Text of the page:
“When I did Shwele from Icilongo, yaz’ iyangkhalisa because this is a code to a very ancient time, this scale,” he says, referring to the part he’s just sung on the song. “If you can go too deep, you might not come back, even. It might be the last thing you sing in your life. Kuthiwa, ‘Wa vele wathula; akaphindanga wakhuluma, akaphindanga wakhip’ ivoice’. What if that world opens? Will there be a need to sing? Will there be a need to play? There won’t be. I’m always willing to really let go and not come back. We talk about it with Sikhakhane. Someday we’ll be on the bandstand and we’re playing, and we’ll be gone. The audience will be sitting there, watching, and there’ll be no one on the bandstand.”

He’s deadly serious. Yet within that seriousness, within that perceptible ingenuity, within that broad academic scope underpinned by even broader ancestral messaging, Makhathini is an underrated comedian. It’s in the raucous moments following his innocuous declarations, when laughter wants to let loose, that true learning occurs. This ability to activate broad touch points to communicate one idea is what makes him a leader in this current era, and a figurehead of the generations that he’s inspiring. But, as he told SAfm’s Michelle Constant, the morning after his Market Theatre showcase, during which he read an excerpt from his thesis on the late, great master pianist Bheki Mseleku, he is not interested in being thought of as a leader.

“When ubab’ uMseleku was around at Technikon Natal, he was not one of the contract lecturers there. But he was a master, and we were his disciples. I think that somehow, as a disciple, you carry a bigger responsibility. So it’s beyond yourself. In terms of the jazz culture, even in the US, it’s important to always echo the voice of the ancestor. But it also connects me with a lot of what I believe as well about us drawing from the ancestry realm, and ubab’ uMseleku is definitely one of the ancestors that shone so much light to this music, and I draw a lot from him,” he said.

He deems it an honour whenever someone picks up McCoy Tyner, or Bheki Mseleku, or even Moses Molelekwa in his playing.

Musicians give the notes character. The vocalists give the lyrics meaning, through how they inflect, how they direct us the listeners through the notes — fraught with intense, layered, complex messages — and force us to appreciate the nuances. They simplify and decode as much as they build, complicate, solidify.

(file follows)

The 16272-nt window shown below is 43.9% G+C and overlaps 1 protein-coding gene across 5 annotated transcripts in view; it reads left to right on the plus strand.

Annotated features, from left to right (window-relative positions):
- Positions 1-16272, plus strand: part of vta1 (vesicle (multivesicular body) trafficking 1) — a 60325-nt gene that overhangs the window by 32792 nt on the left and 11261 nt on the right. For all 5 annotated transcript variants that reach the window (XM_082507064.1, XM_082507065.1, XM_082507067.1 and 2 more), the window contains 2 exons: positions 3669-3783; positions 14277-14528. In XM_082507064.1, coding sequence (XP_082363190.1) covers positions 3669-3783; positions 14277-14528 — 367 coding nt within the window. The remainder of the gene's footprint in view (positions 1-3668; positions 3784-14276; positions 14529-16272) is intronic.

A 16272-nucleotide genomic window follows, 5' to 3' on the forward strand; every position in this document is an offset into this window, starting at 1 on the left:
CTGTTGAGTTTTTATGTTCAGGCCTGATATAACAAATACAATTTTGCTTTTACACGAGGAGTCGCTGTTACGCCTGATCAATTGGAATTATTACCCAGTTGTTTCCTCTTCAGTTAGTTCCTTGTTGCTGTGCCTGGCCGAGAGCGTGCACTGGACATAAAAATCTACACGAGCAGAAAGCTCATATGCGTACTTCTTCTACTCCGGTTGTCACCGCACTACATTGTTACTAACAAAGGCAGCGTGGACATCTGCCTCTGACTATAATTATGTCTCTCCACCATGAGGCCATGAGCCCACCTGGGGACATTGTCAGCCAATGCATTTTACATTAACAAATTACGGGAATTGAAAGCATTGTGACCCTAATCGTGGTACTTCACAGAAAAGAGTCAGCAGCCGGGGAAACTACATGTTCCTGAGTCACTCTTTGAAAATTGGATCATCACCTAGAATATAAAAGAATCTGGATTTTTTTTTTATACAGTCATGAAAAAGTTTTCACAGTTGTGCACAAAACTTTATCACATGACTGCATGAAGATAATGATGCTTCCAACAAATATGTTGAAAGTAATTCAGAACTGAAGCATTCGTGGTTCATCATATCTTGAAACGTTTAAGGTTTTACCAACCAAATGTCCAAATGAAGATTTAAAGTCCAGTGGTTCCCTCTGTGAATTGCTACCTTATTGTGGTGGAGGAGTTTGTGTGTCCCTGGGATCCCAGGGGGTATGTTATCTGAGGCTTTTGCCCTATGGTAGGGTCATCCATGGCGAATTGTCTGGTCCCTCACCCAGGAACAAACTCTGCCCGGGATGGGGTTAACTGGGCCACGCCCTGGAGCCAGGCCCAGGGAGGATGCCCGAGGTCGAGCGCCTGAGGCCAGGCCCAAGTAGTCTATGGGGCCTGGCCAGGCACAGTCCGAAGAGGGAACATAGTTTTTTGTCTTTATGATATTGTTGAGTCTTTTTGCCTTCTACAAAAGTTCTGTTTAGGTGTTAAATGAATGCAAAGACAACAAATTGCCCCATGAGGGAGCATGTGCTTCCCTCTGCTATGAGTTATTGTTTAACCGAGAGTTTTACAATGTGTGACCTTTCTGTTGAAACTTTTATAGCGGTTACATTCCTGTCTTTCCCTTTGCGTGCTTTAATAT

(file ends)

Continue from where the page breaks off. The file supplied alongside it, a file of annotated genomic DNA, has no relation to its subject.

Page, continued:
The music is also a dance: it’s Nduduzo dancing is’pantsula as he waves his hands in a moment of deep meditation, caught as he ever is in a revolving cast of different-shaped bones. The keys, the ebony and the ivory, represent ritualistic codes presented before the ancestors. The ancient spirits. The ones before before, when time was but a construct, and reality a continuum; a conversation between the living, the dead, the living-dead, and the liminal space that Makhathini (the healer), chooses to navigate through this music.

Modes of Communication is experimentalism through the pedagogical definition of a jazz that is free. Seeking. Finding. Erasing. Restructuring. It’s performative, as performative as the writing you are reading, the set of words on paper, arranged to please, to sway to the music and the thinking behind it. To obey and dictate at once. Then again, it’s collaboration: the letting down, the giving in, the contributing to. The selflessness is a given, almost. There are no prearranged notions, assumed outcomes, even if that’s what the notation may suggest.

Gontse Makhene joined the recording as a late addition, on the morning the record was being completed. He arrived bearing gifts, toys. He also came with a storied past. He shared these stories, he communed, he feasted, retrofitted into the scope that had been crafted, and brought out its more nuanced elements, until, eventually, all the modes and the nodes, all the notes had a solid base and a constant guide beyond the root of La Pere’s bass and the stroke of Sikade’s tough skins.

Sikade: you should see how he moved in the listening room; how his own contributions seemed, to him at least, meagre in comparison to the giants he was inadvertently guiding as the time-keeper. But keeping time isn’t what Sikade is preoccupied with. He’s like Max Roach in that way. His playing, distinctive and assertive, also functions as the cheerleader by the roadside, urging marathon runners — the horn section — to soldier on; to reach their highest heights, to surpass everything they knew up until that point.

What Makhathini does is to take all these contributions and guide them through the assembly line. He does this with grace and lets the finished product swallow us whole.

The mythical underworld and the cosmic interplanetary are in constant communication. These are the modes we speak of when speaking about this offering.

“Let’s go straight to the gig; we’ll do sound check as rehearsal,” are the words Makhathini says before heading back to Soweto for a show at Just Badela.

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Tseliso Monaheng
Tseliso Monaheng
Photographer Tseliso Monaheng is currently writing and editing a series on South African hip hop.